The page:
As I couldn’t get Copilot to set up the stubbed values, I wrote that line myself, too, and then asked it to complete the rest.
This is exactly the assert I would have written, too. We’re stubbing 2 and 3 as the next “random” values, knowing that the method under test will take these two random numbers to create the random pos. Copilot gets this completely right. I write three lines; it writes the fourth.
Verdict: It seems Copilot can “understand” complex code, but it can’t generate complex code (or the test name and the hints were too vague).
Writing a test for a more complicated method
Next up was another untested method. This one builds on the one discussed so far. It tries to find a random field in the terrain that is not occupied by a creature.
The code simply makes 20 attempts. Each time it creates a random position and checks whether there is a creature at the position. If there’s no creature it returns the position. If after 20 attempts it hasn’t succeeded the method returns
None to indicate that there is no free position.
Of course, there are “more correct” versions to implement this but in the real simulation less than 10% of the fields are occupied, which means that this simplistic implementation works well enough.
Generating the full test
After the experience with the previous method I wasn’t too hopeful but I just had to try:
This surprised me. The structure of the test makes a lot of sense, and it contains all the elements required.
That said, it doesn’t work as it should. In detail: In the first two lines it creates the terrain and an instance of the parameters object. It even uses the
for_testing() constructor for the parameters. It then creates four creatures (with correct arguments!) and places them onto the terrain at different and valid positions. After these lines we have a 10x10 terrain with four creatures on it. Next, it creates the RNG and uses the method from the previous test to provide stubbed values for one position.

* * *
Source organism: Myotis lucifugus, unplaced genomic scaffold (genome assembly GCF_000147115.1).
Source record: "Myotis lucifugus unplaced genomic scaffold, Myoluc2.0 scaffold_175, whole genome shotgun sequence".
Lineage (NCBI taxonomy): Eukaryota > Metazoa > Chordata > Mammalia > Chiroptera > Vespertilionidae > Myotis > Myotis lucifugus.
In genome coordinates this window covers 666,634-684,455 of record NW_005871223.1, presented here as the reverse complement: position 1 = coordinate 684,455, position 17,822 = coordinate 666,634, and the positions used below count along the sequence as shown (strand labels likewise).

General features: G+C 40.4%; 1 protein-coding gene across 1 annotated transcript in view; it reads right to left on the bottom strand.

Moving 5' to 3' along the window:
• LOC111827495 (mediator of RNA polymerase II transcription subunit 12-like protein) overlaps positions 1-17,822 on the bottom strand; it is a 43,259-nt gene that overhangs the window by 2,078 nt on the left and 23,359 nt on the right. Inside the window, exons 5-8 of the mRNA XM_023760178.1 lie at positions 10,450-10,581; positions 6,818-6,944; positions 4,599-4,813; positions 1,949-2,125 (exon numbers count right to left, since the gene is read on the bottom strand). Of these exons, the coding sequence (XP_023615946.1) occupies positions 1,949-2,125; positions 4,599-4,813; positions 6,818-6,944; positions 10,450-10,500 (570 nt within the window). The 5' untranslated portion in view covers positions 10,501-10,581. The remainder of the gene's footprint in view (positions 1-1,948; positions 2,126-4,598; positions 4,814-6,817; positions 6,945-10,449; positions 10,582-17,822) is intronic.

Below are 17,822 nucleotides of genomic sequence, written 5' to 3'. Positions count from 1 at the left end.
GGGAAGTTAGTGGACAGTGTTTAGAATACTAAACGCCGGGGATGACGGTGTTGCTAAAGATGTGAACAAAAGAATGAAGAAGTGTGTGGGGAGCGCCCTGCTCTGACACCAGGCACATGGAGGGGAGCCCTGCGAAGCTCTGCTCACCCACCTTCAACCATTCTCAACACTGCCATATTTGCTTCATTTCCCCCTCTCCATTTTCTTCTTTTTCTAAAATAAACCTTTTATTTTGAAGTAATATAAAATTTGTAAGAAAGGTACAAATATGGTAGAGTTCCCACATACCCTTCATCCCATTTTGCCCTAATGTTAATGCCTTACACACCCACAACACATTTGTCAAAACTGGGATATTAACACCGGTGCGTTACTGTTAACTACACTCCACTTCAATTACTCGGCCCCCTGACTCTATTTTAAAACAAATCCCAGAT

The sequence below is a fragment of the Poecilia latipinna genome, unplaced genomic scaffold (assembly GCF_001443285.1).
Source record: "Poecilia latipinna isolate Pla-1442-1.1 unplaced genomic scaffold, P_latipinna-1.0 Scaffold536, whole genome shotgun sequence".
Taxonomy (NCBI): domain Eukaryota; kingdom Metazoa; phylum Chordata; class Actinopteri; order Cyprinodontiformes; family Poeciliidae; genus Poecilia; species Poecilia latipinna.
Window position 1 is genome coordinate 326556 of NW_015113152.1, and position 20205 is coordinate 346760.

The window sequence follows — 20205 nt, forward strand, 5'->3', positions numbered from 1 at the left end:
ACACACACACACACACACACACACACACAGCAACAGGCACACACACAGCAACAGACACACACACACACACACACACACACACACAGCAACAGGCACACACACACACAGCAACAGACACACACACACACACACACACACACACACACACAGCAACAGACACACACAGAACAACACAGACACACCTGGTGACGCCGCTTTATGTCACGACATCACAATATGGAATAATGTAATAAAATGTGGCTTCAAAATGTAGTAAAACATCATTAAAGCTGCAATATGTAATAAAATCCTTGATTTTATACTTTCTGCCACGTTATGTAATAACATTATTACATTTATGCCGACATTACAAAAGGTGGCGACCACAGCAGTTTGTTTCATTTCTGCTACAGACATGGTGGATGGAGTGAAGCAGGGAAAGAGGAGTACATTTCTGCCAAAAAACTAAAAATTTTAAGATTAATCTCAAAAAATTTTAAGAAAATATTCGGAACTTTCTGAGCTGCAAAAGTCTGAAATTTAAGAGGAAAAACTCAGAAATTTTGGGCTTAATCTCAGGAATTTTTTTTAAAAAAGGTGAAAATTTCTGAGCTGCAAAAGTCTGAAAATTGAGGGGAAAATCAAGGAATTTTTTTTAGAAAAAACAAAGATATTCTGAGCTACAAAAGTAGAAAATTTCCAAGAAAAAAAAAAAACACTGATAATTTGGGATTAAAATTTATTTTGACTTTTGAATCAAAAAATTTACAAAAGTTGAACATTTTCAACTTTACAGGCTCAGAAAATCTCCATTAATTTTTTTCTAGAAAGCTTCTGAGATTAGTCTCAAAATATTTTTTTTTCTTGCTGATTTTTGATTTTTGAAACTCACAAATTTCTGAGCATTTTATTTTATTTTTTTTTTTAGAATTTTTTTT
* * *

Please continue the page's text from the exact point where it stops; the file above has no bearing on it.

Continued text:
Then it asserts that
None, which will obviously fail. The method under test will first consume the stubbed values and check position (2, 3), which is unoccupied, and therefore will return it.
Verdict: Near perfect structure. Could be turned into a very sensible test with a few tweaks.
Generating the test in smaller steps
Now I wanted to see how Copilot would fare with more guidance.
I liked the idea of using four creatures to fill up the terrain, but to fill up the terrain with four creatures the terrain must be 2x2.
Asking for a completion resulted in only the line shown above. It creates a creature and places it at a valid position.
Next up it creates another creature at another valid position.
And another creature at another valid position.
This surprised me again. Breaking from the pattern, Copilot not only generates the code to create a creature at the fourth and last valid position, it completes the test in a meaningful way. This test will pass, and it does roughly what it should.
There’s only one wrinkle: the RNG is stubbed with values for two positions, (0, 0) twice. The method under test will consume those and test those. It will then use 18 truly random positions. In either case – because all positions are occupied – this doesn’t matter, and chances are that all four positions are checked.
Ideally, I would have stubbed the RNG values as follows, to make sure that all four positions are definitely tried, but that was an easy change to make.
Verdict: Definitely helpful.
This is an excerpt of a longer session that exemplifies my experience, which was a bit of a rollercoaster ride. Some things just worked, others failed miserably, and sometimes I was truly surprised. Overall, though, even for a not-so-common programming language like Rust, with a codebase that uses more complicated data structures I found Copilot helpful.